PDA

View Full Version : Specific tips to speed analysis and keep you sane



Raytan
05-06-2011, 11:04 AM
If you ask most networking people what methodology they use for troubleshooting networks, and odds are they don’t have one. They just try things until the problem goes away or the end user gets so used to the slowdown they stop bothering them (and badmouth the IT department when you're not looking.) Following a consistent methodology will dramatically shorten troubleshooting time, and perhaps, give you just a bit more peace of mind...and a bit more time to do everything else on your plate!



Here's a methodology or workflow that we've observed the best network troubleshooters follow. This methodology can be clearly defined and taught to others on your team, so that everyone is on the same page. We'll walk through a few details and pointers on each one...



1. Initial Investigation

2. Infrastructure & Path Analysis

3. Analyze Network Performance and Usage

4. Analyze the Actual Application



1. Initial InvestigationIn this phase, there are basically two objectives: to validate the user experience and determine the problem scope. A lot can be learned by just talking with the user to find out what they were doing when the problem occurred. (Of course, the user will ALWAYS tell you the truth, right?) We want to verify that the user is really experiencing a network/application/server related problem, and not a problem with their own local PC. We find that an "inside out" diagnosis works best: validate network layer first, then move up or down the stack as the evidence directs you. Most techs these days will be able to launch a remote desktop session (http://en.wikipedia.org/wiki/Session_%28computer_science%29) to validate the user's story, and check local configurations, without leaving your desk. Pinging from the user's PC to network/server resources validates network layer connectivity and gives you an idea of response times (maybe...Ping is notoriously unreliable across a routed network and not a good indicator of application performance since the network interface answers for it, not the app.) But if you can't remote into their PC, or ping their PC from yours, time to move down the stack.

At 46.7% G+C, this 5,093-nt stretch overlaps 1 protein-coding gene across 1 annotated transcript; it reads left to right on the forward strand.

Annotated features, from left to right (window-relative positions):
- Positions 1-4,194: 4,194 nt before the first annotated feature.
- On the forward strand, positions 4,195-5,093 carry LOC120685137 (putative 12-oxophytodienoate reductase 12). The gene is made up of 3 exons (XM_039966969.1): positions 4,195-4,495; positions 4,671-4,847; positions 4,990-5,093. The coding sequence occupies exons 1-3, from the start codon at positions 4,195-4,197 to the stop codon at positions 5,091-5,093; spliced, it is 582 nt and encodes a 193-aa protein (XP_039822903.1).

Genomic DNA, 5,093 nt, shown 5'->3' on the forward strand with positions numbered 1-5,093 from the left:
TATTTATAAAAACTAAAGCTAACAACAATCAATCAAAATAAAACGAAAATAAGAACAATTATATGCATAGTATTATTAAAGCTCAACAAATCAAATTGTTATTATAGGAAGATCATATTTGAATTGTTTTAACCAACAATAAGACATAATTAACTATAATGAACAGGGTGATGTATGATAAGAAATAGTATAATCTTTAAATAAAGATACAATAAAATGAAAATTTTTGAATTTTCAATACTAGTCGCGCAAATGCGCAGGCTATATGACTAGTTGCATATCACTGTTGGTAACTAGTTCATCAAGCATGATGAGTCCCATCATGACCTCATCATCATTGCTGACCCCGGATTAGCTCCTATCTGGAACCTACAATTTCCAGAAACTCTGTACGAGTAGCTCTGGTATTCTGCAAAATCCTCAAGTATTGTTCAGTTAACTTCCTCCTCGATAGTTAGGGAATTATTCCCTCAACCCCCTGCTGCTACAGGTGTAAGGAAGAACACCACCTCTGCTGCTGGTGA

But if you've validated basic connectivity, and that the user can get out to the Internet, yet the app of concern is still slow, what's next? Are other users of the app experiencing the same problem? At the same site, or at others? We need to determine if this is an isolated problem, or a network-wide event. Once the problem has been validated and the scope defined, it is time to begin the analysis





2. Infrastructure & Path AnalysisWhen troubleshooting the performance of a particular application, we should first investigate the foundations upon which the app relies: the availability and response time of network services, and the infrastructure supporting the app. A suprising number of app problems can be traced back to poor functioning or misconfigured DNS (http://www.packetech.com/showthread.php?99-Domain-Name-System) services. Perhaps a configuration was changed without realizing its impact; maybe a particular DNS server or servers are not responding or responding much more slowly. Validating services like DHCP (http://en.wikipedia.org/wiki/DHCP) and DNS first can eliminate chasing your tail later on in the troubleshooting process.



Next, we want to identify and test the actual path between the user and the application, which can include front-end web servers, and supporting database and app servers. Of course, your network documentation was just updated, so this is no problem, right? Right... This is where the power of a tool like the OptiView Analyzer really shines...the ability to instantly discover the devices, interconnections and paths through your network speeds this step immensly.



Once the path is known, we want to identify whether the problem is related to network usage issues (bandwidth hogs!) Examining the utilization along the user-app path can reveal whether some hog is using all the bandwidth, slowing response times for others. If you find an interface on the path that is "pegged" chances are good that congestion is causing the slowdown. And that brings us to...



3. Analyze Network Performance and UsageOK...you're next question is usually "who is that, and what are they doing?" We want to identify the top users and apps that are consuming bandwidth (http://www.colasoft.com/capsa/how_to_monitor_network_traffic.php). Remember though, that the utilization data gathered via SNMP (http://www.packetech.com/showthread.php?105-Simple-Network-Management-Protocol) from a switch (http://www.packetech.com/showthread.php?67-Switch) or router (http://www.packetech.com/showthread.php?47-Router) interface (in Step 2 above) will only contain basic (layer 2) information, and no information about protocols (http://www.packetech.com/forumdisplay.php?18-Protocol) or who is sending them. For that, you'll need to either be in the path of the packets (http://www.packetech.com/showthread.php?41-Packet) with an analyzer (http://www.packetech.com/showthread.php?40-Packet-analyzer), or if it happens to be a Layer 3 interface that supports NetFlow (or other flow technology) THEN you can see more details about who is sending/receiving the traffic and what protocols. BUT... Flow data just provides more detail on usage. Flow data contains no information about response times. So if you did identify the bandwidth hog ("Gary's streaming from ESPN.com again!") GREAT! But if there's no clear indication that excessive usage is a problem, yet the app is still slow, then it's time to analyze the real application traffic.